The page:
Coders can also be very judgemental unnecessarily. Especially in the freelance side of things. Essentially, if you hired a coder to code review on here, he will be unnecessarily harsh because it's his competitor. It's a double-edged sword.
I had a lead once do a code review and change my code for efficiency. OK, whatever. The issue is that he introduced a major bug into it. Like major. lol I got totally slammed for "my" mistake and because I'm not a narc and a team player, I took the heat for it. So, this is one of the issues of letting a third-party review or edit. It's also why no one will want to touch anyone else's code. It's risky.
I feel bad for the small guy who just wants an app. Lots of poor contractors here but lots of good ones. The good ones are high priced, so that leaves the small jobs to the more risky group. Maybe the answer is to start off with a small part of the project and get an update for review. Like, the login page or something. Not sure what the answer is but there must be some way.
If a developer does not mention version control in their Upwork profile then they are not worth hiring.
The version control systems you should at least know how to use are Git, Subversion and CVS. There are many others that are sexy and some of the others I have used are: Mercurial and Bazaar.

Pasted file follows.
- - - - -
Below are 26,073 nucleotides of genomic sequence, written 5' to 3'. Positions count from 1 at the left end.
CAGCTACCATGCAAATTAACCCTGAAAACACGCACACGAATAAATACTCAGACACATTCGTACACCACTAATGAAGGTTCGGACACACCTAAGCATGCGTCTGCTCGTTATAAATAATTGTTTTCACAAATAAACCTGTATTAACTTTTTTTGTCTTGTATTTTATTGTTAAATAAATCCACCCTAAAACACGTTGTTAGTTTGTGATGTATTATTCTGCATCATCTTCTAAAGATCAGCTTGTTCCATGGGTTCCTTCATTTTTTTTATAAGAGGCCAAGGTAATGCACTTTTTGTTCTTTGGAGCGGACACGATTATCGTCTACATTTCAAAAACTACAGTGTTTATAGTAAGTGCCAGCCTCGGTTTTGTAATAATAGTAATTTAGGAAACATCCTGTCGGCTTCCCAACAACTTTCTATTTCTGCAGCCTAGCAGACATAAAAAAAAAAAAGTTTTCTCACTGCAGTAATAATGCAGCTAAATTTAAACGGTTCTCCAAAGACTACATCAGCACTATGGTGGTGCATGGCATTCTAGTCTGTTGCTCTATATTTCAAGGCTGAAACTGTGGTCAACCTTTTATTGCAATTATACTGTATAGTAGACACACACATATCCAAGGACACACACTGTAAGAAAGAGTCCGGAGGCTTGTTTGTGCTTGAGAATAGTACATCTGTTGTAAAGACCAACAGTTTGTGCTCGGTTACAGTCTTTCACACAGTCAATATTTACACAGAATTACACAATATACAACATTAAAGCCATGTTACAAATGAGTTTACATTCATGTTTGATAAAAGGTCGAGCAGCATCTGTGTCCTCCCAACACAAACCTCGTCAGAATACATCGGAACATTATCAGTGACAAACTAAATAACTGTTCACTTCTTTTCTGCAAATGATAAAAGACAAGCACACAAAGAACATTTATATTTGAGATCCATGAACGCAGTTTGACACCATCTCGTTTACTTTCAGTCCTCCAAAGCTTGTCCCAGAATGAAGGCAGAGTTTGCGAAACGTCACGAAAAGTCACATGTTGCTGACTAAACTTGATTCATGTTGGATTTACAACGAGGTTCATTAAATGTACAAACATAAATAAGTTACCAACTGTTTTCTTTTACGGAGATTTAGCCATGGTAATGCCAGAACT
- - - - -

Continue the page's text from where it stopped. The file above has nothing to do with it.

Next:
The Upwork tests only demostrate a basic level of skill.
I would never hire someone that did not have at least top 10% in any skill they were claiming that was their top skill that they did.
Seriously on my first attempt on doing the ANSI SQL test here on Upwork I managed Top 30%.......and I had not been even doing SQL for at least 6 months....and don't do SQL often.
For me now if I see someone saying that they are a programmer and then mention Wordpress in the next sentence I just laugh now....
When I see development shops or any IT companys advertising services and then I check their website and they have built it with Wordpress....and then they wonder why they keep getting hacked....
Any company that uses Wordpress and still uses 'admin' as the superuser login username has no idea what they are doing.....most companies do not even have any security plugins installed....I tell you now the negligence of the average IT person is huge....